First reviews hail Skyfall as the best Bond in years

Oct 14, 2012

Director Sam Mendes' 'audacious' and 'witty' addition to franchise goes down well

BOND is back, to a rapturous reception. The first reviews of the 23rd film in the franchise dreamt up by Ian Fleming in 1953 are mostly positive, with the movie hailed as daring, modern and a "reinvention".

Skyfall is currently enjoying a remarkable 100 per cent positive score for critical reception on US-based aggregator site, based on 11 reviews. That may change, but the early reaction could hardly be better.

Writing in The Sunday Times, arts editor Richard Brooks praises a film which "shakes and stirs its audience throughout its 140 minutes". Daniel Craig's third performance as the British agent is his best yet, says Brooks.

The film's "witty" script mixes "sharp exchanges with touching moments" and thus restores Bond to the "conflicted" personality that Fleming always intended him to be, writes Brooks.

The Sunday Mirror gives Skyfall five out of five stars, with reviewer David Edwards noting that director Sam Mendes "hasn't been afraid to play with the formula".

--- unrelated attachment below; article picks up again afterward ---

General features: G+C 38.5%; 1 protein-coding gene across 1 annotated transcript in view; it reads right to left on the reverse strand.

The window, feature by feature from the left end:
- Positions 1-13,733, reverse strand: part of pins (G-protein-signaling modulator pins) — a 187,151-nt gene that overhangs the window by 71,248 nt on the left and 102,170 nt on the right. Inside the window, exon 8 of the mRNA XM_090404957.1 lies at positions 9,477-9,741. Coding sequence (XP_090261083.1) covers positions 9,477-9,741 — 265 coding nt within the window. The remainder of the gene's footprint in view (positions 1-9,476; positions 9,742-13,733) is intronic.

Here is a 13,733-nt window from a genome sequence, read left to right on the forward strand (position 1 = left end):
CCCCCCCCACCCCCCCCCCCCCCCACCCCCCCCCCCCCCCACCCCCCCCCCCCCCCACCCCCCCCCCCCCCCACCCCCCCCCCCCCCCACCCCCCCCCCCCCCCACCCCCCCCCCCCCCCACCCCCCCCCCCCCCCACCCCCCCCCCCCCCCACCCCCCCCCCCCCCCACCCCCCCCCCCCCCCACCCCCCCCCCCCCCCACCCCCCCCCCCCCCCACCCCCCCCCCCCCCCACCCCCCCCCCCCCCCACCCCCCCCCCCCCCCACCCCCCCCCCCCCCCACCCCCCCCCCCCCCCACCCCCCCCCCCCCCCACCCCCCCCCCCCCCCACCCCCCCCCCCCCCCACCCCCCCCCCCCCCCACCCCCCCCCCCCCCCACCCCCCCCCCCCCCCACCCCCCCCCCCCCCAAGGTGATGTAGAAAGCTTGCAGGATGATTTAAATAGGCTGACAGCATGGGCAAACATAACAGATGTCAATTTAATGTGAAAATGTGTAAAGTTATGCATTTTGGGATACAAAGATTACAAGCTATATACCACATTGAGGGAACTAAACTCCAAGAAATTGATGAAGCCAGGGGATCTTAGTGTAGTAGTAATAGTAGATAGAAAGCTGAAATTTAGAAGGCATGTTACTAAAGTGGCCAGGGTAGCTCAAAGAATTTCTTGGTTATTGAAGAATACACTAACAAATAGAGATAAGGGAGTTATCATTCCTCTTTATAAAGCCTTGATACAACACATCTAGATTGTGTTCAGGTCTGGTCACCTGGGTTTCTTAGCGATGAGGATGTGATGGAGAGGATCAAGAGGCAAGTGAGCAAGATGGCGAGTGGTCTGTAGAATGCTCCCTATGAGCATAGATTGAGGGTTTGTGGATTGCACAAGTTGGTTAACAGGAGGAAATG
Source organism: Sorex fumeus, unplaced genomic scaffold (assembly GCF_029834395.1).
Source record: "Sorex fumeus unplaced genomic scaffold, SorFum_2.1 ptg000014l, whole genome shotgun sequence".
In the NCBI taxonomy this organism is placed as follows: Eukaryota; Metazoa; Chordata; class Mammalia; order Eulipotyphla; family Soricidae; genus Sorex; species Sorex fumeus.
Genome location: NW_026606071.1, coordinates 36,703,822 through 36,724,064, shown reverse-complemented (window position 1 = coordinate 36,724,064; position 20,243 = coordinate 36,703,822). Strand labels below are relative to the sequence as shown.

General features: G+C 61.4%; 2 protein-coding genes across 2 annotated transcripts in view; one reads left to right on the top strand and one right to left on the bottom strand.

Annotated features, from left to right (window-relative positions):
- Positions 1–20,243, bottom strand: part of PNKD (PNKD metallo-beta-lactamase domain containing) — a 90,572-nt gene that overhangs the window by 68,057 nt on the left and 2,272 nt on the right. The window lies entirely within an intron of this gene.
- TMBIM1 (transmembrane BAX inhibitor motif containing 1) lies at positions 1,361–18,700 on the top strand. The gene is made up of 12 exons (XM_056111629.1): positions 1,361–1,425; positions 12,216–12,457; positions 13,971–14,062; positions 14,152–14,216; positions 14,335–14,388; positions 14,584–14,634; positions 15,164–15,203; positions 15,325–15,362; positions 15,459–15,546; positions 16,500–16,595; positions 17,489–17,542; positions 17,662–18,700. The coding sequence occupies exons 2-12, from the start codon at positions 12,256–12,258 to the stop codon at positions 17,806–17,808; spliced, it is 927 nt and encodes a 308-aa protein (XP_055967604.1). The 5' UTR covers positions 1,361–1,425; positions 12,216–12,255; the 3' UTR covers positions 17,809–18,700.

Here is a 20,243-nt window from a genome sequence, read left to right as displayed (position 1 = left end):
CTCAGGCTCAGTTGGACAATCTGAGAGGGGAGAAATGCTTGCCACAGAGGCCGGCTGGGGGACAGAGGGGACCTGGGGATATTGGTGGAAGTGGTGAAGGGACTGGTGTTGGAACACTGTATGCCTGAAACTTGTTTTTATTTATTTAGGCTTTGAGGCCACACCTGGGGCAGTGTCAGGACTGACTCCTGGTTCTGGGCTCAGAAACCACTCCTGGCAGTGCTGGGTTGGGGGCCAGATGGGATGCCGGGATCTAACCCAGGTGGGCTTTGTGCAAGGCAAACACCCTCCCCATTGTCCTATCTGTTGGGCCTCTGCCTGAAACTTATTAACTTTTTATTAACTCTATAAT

The franchise has been brought up to date, says Edwards, with themes including cyber terrorism. And for the first time, we're given some of Bond's back-story, learning that he was raised in Scotland, like his creator.

But The Observer's Xan Brooks is not impressed with this glimpse into the hard-man's soft side. Giving Skyfall just three out of four stars, he says it "allows sentimentality to cloud its judgement" and, in doing so, risks exploding the Bond myth by over-humanising him.

But Brooks still lauds a film whose "smart, sure-footed antics" set up a "devastating" finale with a twist. And he particularly enjoys Javier Bardem's camp super-villain who excels in a homo-erotic interrogation scene with Daniel Craig.

Robbie Collin, for The Sunday Telegraph, asks if this "frequently dazzling, utterly audacious" new entry in the franchise is really a Bond film at all. He sees it as a "blistering comic book escapade" which owes more to Christopher Nolan's batman reboot, The Dark Knight, than it does to its Bond antecedents.

Collin says the film will be a "stratospheric hit" with its "beautiful" action sequences shot by the Coen brothers' favourite cinematographer, Roger Deakins, the most impressive in the franchise's 50-year history.

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